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Ultimate iZelda Climb  



The art of copying a videogame


4:00 PM on 10.21.2011
The art of copying a videogame photo



It can be frustrating when the law seems to get in the way of videogames, and doubly so when lawsuits seem ridiculous. Regardless of how you feel about gaming lawsuits, there are times when the law should step in to protect developers.

This is a story about the line between a lack of creativity and copyright infringement. It's about how Attack Touch, the less-than-reputable creator of Ultimate iZelda Climb, is repeatedly using the copyrighted works of other game companies to make money on the iTunes App Store.

Before we go any further, let me clear up a bit of confusion about the difference between Copyright and Trademark Law. 

Trademark Law is about protecting the identification of a product. If you buy a cup of coffee labelled Dunkin' Donuts or eat a burger from a McDonald's wrapper -- neither of which I would suggest -- you have a certain expectation that your product comes from that company. Company names, game titles, and other monikers that identify a product or its origin are all considered trademarks. Trademarks can last forever as long as they remain well known and well protected.

The Notch vs. Bethesda debate is about trademark.

Copyright Law, on the other hand, is a much broader right that offers protection to "original expression fixed in a tangible medium." That's a complicated way of saying that anyone who produces a creative work has a right to protect that work from people who would copy it without their permission. Just about every book, movie, song, and videogame you have ever enjoyed is protected by copyright. Theoretically, this protection only lasts as long as the author remains alive plus 70 years, but if Disney has its way and keeps pushing this date back every time its copyright comes up, it may prove to last forever. 

So, while Gears of War 3 is protected by a trademark, the storyline and characters -- or lack thereof, as your opinion might have it -- are protected by copyright. Every game, big and small, has copyright protection automatically.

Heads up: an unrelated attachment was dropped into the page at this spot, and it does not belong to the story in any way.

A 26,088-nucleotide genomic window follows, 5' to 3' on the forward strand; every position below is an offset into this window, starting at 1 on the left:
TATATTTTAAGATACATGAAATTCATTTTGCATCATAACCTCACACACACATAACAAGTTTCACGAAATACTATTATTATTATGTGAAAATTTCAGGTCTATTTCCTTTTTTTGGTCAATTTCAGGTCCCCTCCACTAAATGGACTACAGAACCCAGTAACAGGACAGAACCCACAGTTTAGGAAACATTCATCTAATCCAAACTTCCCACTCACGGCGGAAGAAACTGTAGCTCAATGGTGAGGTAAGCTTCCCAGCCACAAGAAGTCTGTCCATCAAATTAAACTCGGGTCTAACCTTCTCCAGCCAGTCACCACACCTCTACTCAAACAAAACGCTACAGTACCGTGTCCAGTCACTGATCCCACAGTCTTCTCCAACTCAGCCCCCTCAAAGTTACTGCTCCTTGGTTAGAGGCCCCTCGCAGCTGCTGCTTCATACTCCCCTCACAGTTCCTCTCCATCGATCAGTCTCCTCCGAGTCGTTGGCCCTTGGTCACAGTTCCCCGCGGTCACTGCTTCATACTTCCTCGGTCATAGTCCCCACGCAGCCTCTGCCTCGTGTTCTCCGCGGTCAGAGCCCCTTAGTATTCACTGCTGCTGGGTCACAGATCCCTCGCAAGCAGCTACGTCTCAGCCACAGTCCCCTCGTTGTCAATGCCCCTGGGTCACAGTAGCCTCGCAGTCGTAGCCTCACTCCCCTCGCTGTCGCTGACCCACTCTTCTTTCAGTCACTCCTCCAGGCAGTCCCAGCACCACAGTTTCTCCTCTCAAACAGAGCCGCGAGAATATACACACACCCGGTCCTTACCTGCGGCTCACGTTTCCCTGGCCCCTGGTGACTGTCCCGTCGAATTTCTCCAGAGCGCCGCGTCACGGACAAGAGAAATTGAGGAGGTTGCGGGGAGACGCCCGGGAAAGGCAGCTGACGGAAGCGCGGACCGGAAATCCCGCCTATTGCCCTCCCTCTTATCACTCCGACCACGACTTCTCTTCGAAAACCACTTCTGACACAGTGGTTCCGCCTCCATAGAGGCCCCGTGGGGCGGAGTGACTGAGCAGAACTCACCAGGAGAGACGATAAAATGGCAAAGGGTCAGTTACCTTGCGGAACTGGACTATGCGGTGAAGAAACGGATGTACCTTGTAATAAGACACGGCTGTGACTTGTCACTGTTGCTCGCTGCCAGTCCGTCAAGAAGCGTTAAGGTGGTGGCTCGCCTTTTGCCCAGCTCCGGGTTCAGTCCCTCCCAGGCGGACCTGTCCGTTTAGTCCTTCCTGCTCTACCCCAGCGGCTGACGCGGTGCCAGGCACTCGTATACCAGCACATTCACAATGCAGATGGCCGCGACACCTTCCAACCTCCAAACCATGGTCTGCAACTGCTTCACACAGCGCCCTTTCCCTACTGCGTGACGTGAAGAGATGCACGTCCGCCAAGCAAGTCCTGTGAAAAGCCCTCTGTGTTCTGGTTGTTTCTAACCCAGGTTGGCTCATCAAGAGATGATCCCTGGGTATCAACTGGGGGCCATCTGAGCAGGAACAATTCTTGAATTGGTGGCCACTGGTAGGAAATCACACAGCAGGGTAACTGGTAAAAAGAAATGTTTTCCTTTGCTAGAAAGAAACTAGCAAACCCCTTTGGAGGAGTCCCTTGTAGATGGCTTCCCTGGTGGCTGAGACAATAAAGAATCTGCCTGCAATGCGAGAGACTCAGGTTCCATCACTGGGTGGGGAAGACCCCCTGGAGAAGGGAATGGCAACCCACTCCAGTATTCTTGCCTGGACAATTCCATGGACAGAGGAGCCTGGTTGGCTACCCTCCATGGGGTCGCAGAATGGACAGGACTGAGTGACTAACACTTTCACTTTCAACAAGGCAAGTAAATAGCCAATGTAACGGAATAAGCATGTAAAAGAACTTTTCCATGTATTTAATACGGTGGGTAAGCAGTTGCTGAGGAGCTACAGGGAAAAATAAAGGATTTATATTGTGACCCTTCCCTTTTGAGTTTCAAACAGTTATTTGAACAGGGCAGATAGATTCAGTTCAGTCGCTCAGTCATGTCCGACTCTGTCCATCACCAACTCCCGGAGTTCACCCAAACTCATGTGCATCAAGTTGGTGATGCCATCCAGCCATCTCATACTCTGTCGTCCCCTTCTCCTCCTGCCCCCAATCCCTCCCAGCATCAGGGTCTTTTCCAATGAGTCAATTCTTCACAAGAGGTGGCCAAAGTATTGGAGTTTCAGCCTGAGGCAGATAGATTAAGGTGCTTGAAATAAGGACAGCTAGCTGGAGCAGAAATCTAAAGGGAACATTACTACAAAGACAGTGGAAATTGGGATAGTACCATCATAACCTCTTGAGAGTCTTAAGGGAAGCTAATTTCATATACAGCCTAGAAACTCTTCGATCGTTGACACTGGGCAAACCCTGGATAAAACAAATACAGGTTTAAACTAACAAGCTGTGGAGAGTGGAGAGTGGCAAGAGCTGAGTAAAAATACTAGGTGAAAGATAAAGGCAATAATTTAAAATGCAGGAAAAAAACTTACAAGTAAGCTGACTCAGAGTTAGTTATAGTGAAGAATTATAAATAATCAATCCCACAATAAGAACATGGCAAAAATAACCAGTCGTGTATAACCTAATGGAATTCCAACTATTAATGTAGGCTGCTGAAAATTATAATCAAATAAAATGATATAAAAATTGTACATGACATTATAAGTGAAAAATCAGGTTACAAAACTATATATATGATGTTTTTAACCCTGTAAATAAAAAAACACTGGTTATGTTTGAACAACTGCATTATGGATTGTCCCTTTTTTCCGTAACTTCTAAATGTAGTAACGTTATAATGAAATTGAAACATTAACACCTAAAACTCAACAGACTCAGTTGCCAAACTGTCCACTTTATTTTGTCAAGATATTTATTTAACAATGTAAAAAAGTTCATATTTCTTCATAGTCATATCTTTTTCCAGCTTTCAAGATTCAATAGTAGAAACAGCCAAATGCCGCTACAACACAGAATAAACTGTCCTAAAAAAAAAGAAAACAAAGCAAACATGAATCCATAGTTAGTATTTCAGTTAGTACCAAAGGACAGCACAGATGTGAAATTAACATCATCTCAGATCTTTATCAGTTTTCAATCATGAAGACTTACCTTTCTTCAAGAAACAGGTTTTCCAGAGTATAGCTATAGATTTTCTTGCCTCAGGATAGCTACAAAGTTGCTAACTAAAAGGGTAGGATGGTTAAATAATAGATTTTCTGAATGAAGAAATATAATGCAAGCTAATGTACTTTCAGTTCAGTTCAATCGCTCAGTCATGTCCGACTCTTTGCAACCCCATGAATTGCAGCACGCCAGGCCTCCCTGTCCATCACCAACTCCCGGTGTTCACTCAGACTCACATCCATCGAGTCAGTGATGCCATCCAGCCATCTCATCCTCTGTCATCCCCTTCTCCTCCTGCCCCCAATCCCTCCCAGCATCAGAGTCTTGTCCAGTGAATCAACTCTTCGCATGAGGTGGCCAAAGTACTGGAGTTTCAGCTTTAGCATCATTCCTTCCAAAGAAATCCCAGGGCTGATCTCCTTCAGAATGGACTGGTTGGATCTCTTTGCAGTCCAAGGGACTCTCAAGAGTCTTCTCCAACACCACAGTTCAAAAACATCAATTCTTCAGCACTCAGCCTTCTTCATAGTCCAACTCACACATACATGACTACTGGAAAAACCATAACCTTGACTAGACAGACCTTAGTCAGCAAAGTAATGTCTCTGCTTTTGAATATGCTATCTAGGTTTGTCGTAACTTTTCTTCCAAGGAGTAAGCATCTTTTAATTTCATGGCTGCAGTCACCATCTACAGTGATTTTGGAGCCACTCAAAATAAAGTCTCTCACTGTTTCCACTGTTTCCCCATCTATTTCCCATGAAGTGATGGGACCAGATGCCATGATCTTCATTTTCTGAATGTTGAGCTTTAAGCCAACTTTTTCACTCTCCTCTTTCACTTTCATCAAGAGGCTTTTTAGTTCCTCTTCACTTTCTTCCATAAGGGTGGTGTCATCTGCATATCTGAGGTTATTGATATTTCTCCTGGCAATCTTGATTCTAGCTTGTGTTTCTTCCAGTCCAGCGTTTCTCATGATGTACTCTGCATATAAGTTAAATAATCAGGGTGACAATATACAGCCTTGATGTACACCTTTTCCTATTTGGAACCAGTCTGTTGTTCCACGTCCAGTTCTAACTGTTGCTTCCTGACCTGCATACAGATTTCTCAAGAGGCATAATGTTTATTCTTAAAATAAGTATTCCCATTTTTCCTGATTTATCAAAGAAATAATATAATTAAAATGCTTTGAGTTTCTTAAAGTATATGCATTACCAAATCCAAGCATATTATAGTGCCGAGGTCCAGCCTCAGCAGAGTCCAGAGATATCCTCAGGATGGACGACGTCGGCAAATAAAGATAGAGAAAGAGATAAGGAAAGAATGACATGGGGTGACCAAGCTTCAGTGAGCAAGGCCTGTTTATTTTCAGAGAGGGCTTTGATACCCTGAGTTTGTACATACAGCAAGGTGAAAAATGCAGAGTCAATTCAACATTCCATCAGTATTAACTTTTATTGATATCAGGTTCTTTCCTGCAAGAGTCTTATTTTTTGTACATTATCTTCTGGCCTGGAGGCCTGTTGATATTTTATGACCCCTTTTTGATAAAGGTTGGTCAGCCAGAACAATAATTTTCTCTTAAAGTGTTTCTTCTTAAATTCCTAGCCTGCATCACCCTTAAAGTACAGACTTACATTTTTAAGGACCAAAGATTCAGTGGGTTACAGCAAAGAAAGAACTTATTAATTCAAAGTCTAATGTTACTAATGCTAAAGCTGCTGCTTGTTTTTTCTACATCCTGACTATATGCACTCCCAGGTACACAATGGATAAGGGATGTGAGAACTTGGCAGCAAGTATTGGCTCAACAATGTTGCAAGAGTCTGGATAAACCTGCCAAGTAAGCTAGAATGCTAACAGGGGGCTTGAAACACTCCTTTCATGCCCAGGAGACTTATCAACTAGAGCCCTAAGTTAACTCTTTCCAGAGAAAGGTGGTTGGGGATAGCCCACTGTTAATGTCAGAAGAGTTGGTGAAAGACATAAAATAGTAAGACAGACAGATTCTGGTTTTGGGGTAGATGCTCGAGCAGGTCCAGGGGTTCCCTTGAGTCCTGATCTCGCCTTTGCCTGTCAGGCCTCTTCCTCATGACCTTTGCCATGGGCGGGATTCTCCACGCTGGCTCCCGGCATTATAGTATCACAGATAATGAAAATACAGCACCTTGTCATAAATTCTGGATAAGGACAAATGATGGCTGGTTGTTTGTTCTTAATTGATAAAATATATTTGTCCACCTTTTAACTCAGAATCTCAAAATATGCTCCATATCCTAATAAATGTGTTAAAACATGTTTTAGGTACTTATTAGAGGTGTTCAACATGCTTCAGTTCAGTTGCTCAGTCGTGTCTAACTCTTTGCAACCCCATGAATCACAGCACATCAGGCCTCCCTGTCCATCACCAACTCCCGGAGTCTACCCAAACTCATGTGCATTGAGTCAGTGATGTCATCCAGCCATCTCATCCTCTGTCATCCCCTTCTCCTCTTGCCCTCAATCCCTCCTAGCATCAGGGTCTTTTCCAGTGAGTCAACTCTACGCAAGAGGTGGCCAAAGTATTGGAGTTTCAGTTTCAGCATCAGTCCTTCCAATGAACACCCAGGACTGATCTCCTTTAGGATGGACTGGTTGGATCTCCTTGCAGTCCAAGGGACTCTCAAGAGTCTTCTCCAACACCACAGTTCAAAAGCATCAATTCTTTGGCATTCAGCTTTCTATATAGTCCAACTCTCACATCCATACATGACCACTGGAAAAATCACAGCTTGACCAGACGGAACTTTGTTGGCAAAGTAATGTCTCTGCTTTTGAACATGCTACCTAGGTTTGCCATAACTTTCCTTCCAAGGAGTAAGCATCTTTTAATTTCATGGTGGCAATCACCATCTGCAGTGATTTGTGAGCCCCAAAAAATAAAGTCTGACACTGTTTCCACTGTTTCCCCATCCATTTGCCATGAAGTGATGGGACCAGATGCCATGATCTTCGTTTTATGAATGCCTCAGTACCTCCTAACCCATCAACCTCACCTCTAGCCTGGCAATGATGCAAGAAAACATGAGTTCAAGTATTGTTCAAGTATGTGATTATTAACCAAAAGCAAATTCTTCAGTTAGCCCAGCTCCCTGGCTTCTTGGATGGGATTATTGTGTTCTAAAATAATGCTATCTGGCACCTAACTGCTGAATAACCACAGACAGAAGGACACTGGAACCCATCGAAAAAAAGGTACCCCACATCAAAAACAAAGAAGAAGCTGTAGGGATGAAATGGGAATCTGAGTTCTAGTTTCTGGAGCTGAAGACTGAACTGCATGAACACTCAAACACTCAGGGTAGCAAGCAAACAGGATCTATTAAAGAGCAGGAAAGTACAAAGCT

Maybe, like me, you are sometimes surprised at the absolute lack of creativity that exists in so many games. After all, how many games can include a bald-headed space marine before someone shouts, "Hey! You're copying us!" Copyright only goes so far, though.

You can't copyright an idea. The bald-headed space marine is too broad and generic for anyone to have a copyright of it. On the other hand, the Warhammer 40k Blood Raven or the Gears of War COG are variations of that general idea and are much more original by comparison. Anyone could easily get away with making small alterations and reworking these characters to make their own bald-headed space marine complete with their own copyright protection. That sort of broad interpretation of what it means for something to be "original" doesn't do much for creativity, but it does allow game makers to build upon the ideas of those who came before them.

You still needs to put your own creative juices into a work such that it can be considered a new, original work. I can make as many games as I want about bald-headed space marines; they just can't be rote copies of something that has come prior. If others can prove that my game uses their space marine, or at least a nearly identical marine, I might quickly have lawyers breathing down my neck.